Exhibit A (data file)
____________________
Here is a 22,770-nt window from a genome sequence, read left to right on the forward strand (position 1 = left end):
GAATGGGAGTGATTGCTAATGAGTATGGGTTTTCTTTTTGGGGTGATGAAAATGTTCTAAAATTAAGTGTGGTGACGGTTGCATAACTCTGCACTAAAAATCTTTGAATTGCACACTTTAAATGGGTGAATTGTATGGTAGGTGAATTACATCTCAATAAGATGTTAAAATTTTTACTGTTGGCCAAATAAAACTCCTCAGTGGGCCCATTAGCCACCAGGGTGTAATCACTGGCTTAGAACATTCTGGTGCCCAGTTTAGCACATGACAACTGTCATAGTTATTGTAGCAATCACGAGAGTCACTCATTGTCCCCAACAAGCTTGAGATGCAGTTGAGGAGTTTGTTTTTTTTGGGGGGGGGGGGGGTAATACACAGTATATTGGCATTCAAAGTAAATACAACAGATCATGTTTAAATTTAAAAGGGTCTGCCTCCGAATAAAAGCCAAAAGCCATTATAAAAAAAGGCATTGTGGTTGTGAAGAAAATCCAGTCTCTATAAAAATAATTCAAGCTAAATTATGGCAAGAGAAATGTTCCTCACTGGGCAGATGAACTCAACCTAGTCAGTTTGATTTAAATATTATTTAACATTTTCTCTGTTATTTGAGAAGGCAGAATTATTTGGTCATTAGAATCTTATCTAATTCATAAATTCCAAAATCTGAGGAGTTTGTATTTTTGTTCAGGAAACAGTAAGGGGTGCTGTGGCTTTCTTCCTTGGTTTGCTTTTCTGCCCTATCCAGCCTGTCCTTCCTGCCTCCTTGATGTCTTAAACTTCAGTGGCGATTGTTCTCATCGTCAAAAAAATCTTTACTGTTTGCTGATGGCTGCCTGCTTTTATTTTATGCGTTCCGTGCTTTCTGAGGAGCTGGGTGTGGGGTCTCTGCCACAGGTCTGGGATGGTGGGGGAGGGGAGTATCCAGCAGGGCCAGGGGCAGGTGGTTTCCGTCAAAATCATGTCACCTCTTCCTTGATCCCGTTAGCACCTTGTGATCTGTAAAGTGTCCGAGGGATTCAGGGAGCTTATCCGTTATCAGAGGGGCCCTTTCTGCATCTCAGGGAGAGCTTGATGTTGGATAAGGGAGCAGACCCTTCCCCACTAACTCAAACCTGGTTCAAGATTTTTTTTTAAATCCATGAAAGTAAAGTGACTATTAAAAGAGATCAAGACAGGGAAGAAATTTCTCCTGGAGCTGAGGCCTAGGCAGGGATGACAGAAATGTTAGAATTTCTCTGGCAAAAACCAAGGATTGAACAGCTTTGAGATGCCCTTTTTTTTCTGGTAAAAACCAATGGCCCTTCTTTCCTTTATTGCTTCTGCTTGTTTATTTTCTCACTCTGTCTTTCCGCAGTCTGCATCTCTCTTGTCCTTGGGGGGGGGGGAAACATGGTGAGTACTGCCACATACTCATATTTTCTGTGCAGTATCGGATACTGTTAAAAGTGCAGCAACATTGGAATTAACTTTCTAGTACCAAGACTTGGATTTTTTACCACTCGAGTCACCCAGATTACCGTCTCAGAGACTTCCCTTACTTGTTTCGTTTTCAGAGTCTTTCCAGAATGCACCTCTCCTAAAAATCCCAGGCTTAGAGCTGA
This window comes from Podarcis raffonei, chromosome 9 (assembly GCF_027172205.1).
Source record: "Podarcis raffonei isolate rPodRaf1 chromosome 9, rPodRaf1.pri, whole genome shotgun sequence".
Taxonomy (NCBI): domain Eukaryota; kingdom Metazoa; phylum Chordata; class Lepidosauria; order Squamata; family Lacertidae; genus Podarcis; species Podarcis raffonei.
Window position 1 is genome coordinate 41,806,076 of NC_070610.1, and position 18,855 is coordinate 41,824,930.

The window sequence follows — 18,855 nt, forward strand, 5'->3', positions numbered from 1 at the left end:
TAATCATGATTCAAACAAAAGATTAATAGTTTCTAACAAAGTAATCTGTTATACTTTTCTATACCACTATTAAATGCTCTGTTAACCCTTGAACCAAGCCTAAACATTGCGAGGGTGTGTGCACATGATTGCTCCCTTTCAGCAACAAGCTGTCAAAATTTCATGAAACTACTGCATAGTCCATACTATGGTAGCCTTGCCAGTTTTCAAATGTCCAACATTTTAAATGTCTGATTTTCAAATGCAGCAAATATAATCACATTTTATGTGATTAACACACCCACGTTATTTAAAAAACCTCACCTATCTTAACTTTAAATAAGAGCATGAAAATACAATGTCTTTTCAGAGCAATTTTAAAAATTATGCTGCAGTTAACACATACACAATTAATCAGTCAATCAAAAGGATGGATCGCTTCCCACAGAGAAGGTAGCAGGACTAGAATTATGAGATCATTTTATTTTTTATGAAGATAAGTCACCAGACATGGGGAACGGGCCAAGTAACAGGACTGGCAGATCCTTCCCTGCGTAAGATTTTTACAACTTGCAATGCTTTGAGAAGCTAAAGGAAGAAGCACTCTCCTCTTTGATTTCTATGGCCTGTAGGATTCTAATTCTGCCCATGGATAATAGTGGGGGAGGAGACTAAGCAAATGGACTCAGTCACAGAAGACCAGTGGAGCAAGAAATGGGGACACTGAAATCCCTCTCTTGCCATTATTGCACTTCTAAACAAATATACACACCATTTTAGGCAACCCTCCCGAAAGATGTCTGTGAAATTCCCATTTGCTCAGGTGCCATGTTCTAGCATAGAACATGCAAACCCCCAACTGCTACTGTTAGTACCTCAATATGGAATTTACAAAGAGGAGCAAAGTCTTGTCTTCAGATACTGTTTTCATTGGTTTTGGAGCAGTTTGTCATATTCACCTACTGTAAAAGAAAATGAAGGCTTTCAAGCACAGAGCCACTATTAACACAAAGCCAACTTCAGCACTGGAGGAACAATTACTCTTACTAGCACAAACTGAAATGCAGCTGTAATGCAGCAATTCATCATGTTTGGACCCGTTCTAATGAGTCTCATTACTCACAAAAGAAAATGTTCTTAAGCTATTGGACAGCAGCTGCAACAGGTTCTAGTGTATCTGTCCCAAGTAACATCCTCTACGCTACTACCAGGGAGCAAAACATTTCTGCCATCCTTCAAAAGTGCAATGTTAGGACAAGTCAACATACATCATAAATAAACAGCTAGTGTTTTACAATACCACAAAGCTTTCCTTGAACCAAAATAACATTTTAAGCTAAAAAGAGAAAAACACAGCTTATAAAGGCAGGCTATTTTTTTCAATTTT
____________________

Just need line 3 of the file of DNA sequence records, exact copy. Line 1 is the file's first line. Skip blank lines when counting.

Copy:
This window comes from Podarcis raffonei, chromosome 9 (assembly GCF_027172205.1).